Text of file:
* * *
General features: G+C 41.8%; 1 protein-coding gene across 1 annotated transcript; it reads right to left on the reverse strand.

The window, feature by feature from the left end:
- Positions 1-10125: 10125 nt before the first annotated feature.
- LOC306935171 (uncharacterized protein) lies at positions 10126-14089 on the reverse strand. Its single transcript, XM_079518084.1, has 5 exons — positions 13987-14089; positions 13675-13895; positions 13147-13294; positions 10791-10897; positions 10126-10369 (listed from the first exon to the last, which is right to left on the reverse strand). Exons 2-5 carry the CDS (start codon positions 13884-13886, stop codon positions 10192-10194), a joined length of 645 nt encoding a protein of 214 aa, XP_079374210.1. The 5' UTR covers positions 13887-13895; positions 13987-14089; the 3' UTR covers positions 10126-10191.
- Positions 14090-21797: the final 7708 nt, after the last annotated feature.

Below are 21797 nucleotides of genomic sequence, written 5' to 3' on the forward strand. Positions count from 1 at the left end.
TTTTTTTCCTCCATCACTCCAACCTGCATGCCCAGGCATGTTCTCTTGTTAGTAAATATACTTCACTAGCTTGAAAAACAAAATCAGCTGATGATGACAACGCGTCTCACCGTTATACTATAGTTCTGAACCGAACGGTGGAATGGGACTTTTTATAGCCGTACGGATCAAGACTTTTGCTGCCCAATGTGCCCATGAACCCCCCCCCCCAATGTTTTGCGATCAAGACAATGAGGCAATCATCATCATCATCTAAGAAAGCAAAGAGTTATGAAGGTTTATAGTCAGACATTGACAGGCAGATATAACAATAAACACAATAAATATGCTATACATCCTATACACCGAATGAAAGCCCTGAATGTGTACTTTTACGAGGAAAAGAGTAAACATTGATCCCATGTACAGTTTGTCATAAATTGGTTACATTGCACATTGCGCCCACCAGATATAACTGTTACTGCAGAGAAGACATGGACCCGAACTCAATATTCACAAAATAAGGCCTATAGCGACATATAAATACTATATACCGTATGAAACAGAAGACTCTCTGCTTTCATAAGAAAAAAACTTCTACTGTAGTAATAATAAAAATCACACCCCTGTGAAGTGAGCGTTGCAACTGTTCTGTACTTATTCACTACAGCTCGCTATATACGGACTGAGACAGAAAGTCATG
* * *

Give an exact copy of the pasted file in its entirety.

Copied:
General features: G+C 41.8%; 1 protein-coding gene across 1 annotated transcript; it reads right to left on the reverse strand.

The window, feature by feature from the left end:
- Positions 1-10125: 10125 nt before the first annotated feature.
- LOC306935171 (uncharacterized protein) lies at positions 10126-14089 on the reverse strand. Its single transcript, XM_079518084.1, has 5 exons — positions 13987-14089; positions 13675-13895; positions 13147-13294; positions 10791-10897; positions 10126-10369 (listed from the first exon to the last, which is right to left on the reverse strand). Exons 2-5 carry the CDS (start codon positions 13884-13886, stop codon positions 10192-10194), a joined length of 645 nt encoding a protein of 214 aa, XP_079374210.1. The 5' UTR covers positions 13887-13895; positions 13987-14089; the 3' UTR covers positions 10126-10191.
- Positions 14090-21797: the final 7708 nt, after the last annotated feature.

Below are 21797 nucleotides of genomic sequence, written 5' to 3' on the forward strand. Positions count from 1 at the left end.
TTTTTTTCCTCCATCACTCCAACCTGCATGCCCAGGCATGTTCTCTTGTTAGTAAATATACTTCACTAGCTTGAAAAACAAAATCAGCTGATGATGACAACGCGTCTCACCGTTATACTATAGTTCTGAACCGAACGGTGGAATGGGACTTTTTATAGCCGTACGGATCAAGACTTTTGCTGCCCAATGTGCCCATGAACCCCCCCCCCCAATGTTTTGCGATCAAGACAATGAGGCAATCATCATCATCATCTAAGAAAGCAAAGAGTTATGAAGGTTTATAGTCAGACATTGACAGGCAGATATAACAATAAACACAATAAATATGCTATACATCCTATACACCGAATGAAAGCCCTGAATGTGTACTTTTACGAGGAAAAGAGTAAACATTGATCCCATGTACAGTTTGTCATAAATTGGTTACATTGCACATTGCGCCCACCAGATATAACTGTTACTGCAGAGAAGACATGGACCCGAACTCAATATTCACAAAATAAGGCCTATAGCGACATATAAATACTATATACCGTATGAAACAGAAGACTCTCTGCTTTCATAAGAAAAAAACTTCTACTGTAGTAATAATAAAAATCACACCCCTGTGAAGTGAGCGTTGCAACTGTTCTGTACTTATTCACTACAGCTCGCTATATACGGACTGAGACAGAAAGTCATG